Any Web Designers/Developers?

elderkaielderkai Member Posts: 279
Hello all. :) I've recently started dabbling with design and development. Not sure why, but all of a sudden I got a huge spark of interest for it. Currently I'm about to start a project for a client which will help me get more comfortable with wordpress and give me the motivation to learn even more.

Basically, I was just wondering if there were people here who did it for a job or just out of fun, and if you do it would be nice if we could talk about it here. Common ways of accomplishing things, words of insight, etc.


  • paul78paul78 Member Posts: 3,016 ■■■■■■■■■■
    I used to do it for a job. But I haven't in many years. Very recently, (about 2 hours ago icon_smile.gif ), I started to dabble in it again - but for fun. My interest however isn't web-based application but on CUDA-based applications.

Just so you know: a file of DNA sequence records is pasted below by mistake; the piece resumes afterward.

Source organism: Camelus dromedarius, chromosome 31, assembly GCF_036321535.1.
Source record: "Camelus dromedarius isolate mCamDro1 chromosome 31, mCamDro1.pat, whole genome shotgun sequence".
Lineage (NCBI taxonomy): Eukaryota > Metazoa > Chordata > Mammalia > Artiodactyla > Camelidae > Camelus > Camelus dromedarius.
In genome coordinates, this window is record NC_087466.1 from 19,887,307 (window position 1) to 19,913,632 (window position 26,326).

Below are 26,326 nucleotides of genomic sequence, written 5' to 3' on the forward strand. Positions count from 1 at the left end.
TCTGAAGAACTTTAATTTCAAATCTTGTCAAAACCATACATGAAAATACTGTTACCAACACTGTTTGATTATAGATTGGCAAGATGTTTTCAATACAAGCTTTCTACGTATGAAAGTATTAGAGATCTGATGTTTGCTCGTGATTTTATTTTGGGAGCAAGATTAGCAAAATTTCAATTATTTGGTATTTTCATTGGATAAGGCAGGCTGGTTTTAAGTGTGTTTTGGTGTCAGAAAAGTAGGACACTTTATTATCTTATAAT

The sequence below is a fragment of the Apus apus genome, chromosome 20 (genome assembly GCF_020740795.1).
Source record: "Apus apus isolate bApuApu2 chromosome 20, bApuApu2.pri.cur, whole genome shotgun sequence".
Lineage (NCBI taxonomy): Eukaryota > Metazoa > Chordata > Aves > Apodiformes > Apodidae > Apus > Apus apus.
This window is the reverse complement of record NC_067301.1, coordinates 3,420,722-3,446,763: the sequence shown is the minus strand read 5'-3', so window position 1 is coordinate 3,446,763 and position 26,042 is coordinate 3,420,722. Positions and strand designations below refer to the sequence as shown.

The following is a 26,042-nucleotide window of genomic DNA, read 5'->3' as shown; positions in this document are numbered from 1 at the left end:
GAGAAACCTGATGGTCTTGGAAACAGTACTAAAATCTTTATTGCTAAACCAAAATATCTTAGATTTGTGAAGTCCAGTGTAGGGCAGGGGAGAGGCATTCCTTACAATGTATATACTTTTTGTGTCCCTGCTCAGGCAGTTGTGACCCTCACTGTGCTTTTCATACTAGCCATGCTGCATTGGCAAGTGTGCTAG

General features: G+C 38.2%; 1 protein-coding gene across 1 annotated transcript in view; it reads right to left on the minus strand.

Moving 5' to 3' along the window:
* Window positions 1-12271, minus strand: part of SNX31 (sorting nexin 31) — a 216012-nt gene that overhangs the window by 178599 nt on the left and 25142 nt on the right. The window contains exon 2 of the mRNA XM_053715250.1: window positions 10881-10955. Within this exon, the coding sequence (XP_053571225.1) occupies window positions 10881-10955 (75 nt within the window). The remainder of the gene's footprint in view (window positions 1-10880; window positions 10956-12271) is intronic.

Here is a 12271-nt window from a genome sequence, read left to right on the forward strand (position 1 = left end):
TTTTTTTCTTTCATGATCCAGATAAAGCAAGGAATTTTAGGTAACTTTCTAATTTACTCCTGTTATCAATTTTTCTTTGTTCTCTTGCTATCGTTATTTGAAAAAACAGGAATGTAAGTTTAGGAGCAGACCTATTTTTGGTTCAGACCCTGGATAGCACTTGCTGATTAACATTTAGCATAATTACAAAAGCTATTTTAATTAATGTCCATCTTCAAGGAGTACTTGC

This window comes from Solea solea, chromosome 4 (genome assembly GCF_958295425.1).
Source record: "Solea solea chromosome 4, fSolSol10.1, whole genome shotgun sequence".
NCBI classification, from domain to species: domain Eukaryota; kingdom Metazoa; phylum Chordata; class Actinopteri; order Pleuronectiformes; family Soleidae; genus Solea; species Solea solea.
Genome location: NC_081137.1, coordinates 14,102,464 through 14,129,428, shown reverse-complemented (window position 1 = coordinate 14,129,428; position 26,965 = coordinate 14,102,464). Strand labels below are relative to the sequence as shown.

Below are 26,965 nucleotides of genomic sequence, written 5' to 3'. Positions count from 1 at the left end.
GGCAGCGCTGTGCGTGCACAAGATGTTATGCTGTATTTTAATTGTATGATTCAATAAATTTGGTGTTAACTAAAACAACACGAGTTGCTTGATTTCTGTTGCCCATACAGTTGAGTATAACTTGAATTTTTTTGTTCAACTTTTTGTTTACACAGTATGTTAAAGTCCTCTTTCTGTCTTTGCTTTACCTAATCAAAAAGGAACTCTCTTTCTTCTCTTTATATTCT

I think there are actually a few developers on TE so I'm sure there would be interest.
  • elderkaielderkai Member Posts: 279
    I'm doing it for fun, too, but I'm helping this guy and his wife out by making a site for them. Money helps the motivation, though. ;)

    What is it like developing CUDA-based applications? Can you give any examples? Just curious.
  • paul78paul78 Member Posts: 3,016 ■■■■■■■■■■
    elderkai wrote: »
    What is it like developing CUDA-based applications?
    I have no idea icon_smile.gif I literally just downloaded the platform tools this evening. First hurdle - installing the drivers - doesn't seem to like my funky Linux OS.

    I was planning to play around with CyptoHaze to start - - if you are interested.

    But I had an interest in developing a real-time simple moving average calculator for components of the DOW 30. And I was curious of CUDA processing could be used.